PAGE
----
Dane Skelton

    Dane Skelton is the Pastor of Faith Community Church and the author of Jungle Flight: Spiritual Adventures at the Ends of the Earth, a book of true stories from the ministry of JAARS (formerly Jungle Aviation and Radio Service). His second book, Papua Pilot: Flying the Bible to the Last Lost Peoples, co-authored with the late Paul Westlund, is now available on Amazon.com and Christianbook.com.
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    • May18Wed

      DISCOVER YOUR SPIRITUAL GIFTS

      May 18, 2016
      Filed Under:
      Theology

      Have you discovered your spiritual gifts? Would you like to? Christians miss out on tons of joy and fulfillment when they don’t know their gifts, and never learn to use them.

      What are spiritual gifts?

      A spiritual gift is an extraordinary spiritual ability, brought to us and made operational in us by the Holy Spirit when we are born again, which distinguishes one Christian from another and enables them to serve the church.

      There are different kinds of gifts, “varieties,” according to the Apostle Paul in 1 Corinthians 12:4. Some have the gift of service. Some have the gift of administration. Some have the gift of prophecy, some the gift of wisdom. Paul’s writings include three lists of gifts: 1 Corinthians 12 and 14, Romans 12:3-8, and Ephesians 4:7-13. None of the lists are exhaustive.  Only one gives any idea of ranking in importance. The gifts are as varied as the God who gives them. The gifts Paul ends up talking about are usually the ones over which there was some dispute.

      Sometimes believers tell me, “I don’t think I have a spiritual gift because I don’t have mystical experiences, and I don’t seem to have anything in Paul’s lists.” But if you can say, “Jesus is my Lord,” then you have the Spirit of God and you have a spiritual gift (1 Cor. 12:3).

      Discovering your gifts.

      In 1 Corinthians 12:5 Paul wrote, “There are different kinds of service …” Service translates the Greek word diakonia. It’s where we get the word deacon and it can mean “attendant.” There are hundreds of ways to attend to things. A person with the gift of administration might serve in a school. But she might also organize a business. She might be an executive secretary, or she might be a CPA, or she might be a Mom with lots of kids.

      I do the work of administration, but I’m not gifted at it. A couple of years ago I ended up being the “Table Host Administrator” for the Young Life Banquet. In a nutshell that means: ordering, arranging, and tracking hundreds of names with dozens of tables so that everyone has a seat, and each seat has a name, and it all flows smoothly so that the guests have a good time.

      I almost pulled my hair out. Everybody got a seat, and everyone got fed, but it wasn’t pretty.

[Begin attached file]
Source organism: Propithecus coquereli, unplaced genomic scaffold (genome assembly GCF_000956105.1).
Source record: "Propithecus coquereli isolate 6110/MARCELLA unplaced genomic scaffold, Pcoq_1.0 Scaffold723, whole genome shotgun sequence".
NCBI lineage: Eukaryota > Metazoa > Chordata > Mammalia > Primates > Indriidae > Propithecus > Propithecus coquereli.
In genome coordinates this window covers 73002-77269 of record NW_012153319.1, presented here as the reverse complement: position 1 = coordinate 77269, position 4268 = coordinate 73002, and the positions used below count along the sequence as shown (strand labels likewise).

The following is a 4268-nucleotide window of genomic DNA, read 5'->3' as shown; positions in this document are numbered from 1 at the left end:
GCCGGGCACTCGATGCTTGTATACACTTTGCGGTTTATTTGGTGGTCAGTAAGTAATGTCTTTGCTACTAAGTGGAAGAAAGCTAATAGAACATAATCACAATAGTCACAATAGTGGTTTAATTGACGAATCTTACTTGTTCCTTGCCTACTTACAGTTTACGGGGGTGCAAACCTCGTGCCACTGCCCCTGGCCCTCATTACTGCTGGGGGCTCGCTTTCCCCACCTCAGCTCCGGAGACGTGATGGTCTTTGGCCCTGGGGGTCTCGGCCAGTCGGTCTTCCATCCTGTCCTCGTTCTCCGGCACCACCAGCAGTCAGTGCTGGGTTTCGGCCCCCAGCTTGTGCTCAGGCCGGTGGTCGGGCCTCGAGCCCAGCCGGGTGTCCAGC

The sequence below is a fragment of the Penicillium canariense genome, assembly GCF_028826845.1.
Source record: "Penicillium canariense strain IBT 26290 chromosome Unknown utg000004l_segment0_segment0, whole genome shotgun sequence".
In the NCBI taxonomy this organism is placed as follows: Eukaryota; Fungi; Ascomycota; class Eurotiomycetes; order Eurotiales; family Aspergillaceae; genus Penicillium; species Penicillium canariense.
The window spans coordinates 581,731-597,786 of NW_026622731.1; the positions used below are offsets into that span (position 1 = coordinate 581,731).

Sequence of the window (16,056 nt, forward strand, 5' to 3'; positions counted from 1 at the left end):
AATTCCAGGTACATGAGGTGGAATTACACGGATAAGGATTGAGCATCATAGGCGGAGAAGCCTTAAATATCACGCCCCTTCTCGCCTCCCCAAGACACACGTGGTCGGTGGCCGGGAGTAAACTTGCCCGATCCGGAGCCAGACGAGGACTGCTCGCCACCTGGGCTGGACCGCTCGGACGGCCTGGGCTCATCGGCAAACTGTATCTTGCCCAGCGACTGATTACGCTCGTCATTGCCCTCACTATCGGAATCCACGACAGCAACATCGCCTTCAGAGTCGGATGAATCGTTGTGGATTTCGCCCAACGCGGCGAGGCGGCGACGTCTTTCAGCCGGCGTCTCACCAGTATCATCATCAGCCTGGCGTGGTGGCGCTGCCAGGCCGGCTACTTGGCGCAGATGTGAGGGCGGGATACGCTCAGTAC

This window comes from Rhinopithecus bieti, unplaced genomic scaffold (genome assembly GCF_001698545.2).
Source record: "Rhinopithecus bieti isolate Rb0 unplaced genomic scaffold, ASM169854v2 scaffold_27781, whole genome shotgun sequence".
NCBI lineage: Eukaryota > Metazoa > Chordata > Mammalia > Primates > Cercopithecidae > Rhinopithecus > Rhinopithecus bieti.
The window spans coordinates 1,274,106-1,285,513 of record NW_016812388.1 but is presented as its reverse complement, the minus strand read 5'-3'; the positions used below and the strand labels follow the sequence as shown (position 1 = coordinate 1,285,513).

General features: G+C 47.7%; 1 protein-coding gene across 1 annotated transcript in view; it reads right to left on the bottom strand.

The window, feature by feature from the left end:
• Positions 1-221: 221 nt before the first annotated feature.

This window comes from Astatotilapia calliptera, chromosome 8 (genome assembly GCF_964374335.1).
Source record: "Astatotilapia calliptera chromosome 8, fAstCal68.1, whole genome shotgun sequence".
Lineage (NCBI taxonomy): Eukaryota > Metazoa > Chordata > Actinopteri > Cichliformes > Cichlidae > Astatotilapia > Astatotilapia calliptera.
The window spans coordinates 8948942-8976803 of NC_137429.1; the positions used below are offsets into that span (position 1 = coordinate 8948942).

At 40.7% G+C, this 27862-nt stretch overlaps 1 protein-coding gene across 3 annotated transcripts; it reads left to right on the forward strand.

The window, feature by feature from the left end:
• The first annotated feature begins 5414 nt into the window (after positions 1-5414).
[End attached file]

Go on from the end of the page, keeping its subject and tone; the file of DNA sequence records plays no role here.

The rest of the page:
The next year my friend Gail was available to do it. Gail has the gift of administration. Everything flowed like clockwork; no traffic jams, no people wondering where they were supposed to sit. It was beautiful. It was so stress-free for me I almost kissed her.

      If the Spirit of God lives in you then you have a spiritual gift. It should be used to help the church, but it isn’t limited to Sunday mornings.

      One of the ways to identify your gift is to determine where you excel and work at developing it, discovering the varieties of how that gift might come into play. Ask yourself, “What do I really enjoy that helps others?” We think sometimes that if we are enjoying something it must not be spiritual. Or if we are naturally good at something then it isn’t spiritual. The point is that there isn’t just one way that your gift can come into play. There are “varieties of service”, multiple ways that your particular gift might serve the Kingdom of God.

      A good way to discover your gift is to take one of the many online assessments, like the one available here at Lifeway.com: http://www.lifeway.com/Article/Women-Leadership-Spiritual-gifts-growth-service.

      Employing your gifts.

      Another fascinating word appears in 1 Corinthians 12:6. It’s from the Greek word Energema, from which we get the word energy, and is translated “working”. It means “effect,” the effects produced by the exercise of your particular gift. Two people with the same gift will not produce the same kinds of effects.

      You may have the gift of teaching, but different effects from C.S. Lewis, or the gift of leadership, but different effects from Jerry Falwell. That doesn’t mean you don’t have a gift. Your gift has different effects.

      Put your gifts to work, asking: “What kinds of effects do I have when I serve in this particular area? Are they positive? Do people respond well? Are the effects helpful to the mission? Am I energized by it, or drained by it?”

      If you are energized, the effects are positive, and people affirm you, you’ve discovered your spiritual gifts. 

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